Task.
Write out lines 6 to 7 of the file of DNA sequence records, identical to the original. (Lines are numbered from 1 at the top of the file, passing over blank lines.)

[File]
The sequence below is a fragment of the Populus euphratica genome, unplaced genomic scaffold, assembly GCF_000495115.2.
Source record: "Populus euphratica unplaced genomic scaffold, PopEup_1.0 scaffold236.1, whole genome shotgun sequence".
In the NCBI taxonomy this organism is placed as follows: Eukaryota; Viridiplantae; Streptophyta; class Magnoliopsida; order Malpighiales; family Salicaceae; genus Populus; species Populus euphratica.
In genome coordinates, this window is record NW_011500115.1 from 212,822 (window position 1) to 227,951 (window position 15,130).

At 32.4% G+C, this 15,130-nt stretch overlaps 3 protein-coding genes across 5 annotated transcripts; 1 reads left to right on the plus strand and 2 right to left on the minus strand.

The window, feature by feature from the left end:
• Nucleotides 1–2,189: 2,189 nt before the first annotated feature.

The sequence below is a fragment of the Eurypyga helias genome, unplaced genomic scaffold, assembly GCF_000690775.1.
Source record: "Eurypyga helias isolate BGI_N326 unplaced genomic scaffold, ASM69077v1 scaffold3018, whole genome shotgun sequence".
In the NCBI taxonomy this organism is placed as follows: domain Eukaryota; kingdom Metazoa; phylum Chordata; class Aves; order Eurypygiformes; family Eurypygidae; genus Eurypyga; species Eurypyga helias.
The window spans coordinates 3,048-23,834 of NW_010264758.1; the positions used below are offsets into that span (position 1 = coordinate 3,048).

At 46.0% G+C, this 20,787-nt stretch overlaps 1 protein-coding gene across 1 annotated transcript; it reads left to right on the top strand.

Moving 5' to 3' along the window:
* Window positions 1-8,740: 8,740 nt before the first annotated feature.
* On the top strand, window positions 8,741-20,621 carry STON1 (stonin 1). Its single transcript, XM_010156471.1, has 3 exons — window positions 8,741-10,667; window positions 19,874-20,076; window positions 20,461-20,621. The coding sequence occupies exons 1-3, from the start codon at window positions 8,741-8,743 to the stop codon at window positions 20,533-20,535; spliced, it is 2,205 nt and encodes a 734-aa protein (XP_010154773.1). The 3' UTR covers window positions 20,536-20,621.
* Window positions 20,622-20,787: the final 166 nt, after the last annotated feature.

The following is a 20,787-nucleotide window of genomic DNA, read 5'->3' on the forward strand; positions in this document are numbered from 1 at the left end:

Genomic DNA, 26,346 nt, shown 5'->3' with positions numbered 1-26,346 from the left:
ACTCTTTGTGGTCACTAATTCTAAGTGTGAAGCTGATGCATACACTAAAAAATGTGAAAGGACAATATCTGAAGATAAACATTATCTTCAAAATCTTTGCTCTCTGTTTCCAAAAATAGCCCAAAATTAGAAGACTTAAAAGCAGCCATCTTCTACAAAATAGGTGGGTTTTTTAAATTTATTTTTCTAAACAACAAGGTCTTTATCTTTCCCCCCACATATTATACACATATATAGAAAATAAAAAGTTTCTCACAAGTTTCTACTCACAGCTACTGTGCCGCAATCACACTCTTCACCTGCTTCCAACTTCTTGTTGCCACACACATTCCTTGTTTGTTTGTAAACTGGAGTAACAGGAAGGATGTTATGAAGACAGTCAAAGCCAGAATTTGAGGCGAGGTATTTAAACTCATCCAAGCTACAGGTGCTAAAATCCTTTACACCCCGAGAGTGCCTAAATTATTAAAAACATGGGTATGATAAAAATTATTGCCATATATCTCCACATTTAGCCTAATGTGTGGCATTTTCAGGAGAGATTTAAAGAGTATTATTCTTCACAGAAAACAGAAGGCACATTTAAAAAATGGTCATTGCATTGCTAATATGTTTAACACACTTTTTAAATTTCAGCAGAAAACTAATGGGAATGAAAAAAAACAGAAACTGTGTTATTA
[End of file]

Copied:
The window, feature by feature from the left end:
• Nucleotides 1–2,189: 2,189 nt before the first annotated feature.